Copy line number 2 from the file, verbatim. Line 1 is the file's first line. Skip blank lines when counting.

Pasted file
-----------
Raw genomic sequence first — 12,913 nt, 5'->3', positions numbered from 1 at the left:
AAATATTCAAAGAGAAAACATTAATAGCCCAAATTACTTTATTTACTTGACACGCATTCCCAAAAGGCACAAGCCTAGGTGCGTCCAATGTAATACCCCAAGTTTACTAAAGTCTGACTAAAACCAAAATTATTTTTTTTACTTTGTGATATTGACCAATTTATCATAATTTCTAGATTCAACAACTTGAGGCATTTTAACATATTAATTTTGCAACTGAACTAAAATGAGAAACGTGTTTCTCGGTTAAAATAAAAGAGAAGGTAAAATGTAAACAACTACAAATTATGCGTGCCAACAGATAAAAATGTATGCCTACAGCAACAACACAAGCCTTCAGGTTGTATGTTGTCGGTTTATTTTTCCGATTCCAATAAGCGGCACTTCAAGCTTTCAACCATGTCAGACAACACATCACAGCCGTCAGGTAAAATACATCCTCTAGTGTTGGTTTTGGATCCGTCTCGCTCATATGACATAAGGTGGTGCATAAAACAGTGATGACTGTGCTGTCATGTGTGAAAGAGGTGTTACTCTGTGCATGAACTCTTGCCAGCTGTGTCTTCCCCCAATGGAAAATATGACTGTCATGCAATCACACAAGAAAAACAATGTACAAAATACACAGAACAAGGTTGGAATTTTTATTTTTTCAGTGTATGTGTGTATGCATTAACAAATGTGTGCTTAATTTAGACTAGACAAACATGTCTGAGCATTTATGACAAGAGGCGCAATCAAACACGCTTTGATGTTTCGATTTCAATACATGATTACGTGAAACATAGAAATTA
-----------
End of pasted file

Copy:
AAATATTCAAAGAGAAAACATTAATAGCCCAAATTACTTTATTTACTTGACACGCATTCCCAAAAGGCACAAGCCTAGGTGCGTCCAATGTAATACCCCAAGTTTACTAAAGTCTGACTAAAACCAAAATTATTTTTTTTACTTTGTGATATTGACCAATTTATCATAATTTCTAGATTCAACAACTTGAGGCATTTTAACATATTAATTTTGCAACTGAACTAAAATGAGAAACGTGTTTCTCGGTTAAAATAAAAGAGAAGGTAAAATGTAAACAACTACAAATTATGCGTGCCAACAGATAAAAATGTATGCCTACAGCAACAACACAAGCCTTCAGGTTGTATGTTGTCGGTTTATTTTTCCGATTCCAATAAGCGGCACTTCAAGCTTTCAACCATGTCAGACAACACATCACAGCCGTCAGGTAAAATACATCCTCTAGTGTTGGTTTTGGATCCGTCTCGCTCATATGACATAAGGTGGTGCATAAAACAGTGATGACTGTGCTGTCATGTGTGAAAGAGGTGTTACTCTGTGCATGAACTCTTGCCAGCTGTGTCTTCCCCCAATGGAAAATATGACTGTCATGCAATCACACAAGAAAAACAATGTACAAAATACACAGAACAAGGTTGGAATTTTTATTTTTTCAGTGTATGTGTGTATGCATTAACAAATGTGTGCTTAATTTAGACTAGACAAACATGTCTGAGCATTTATGACAAGAGGCGCAATCAAACACGCTTTGATGTTTCGATTTCAATACATGATTACGTGAAACATAGAAATTA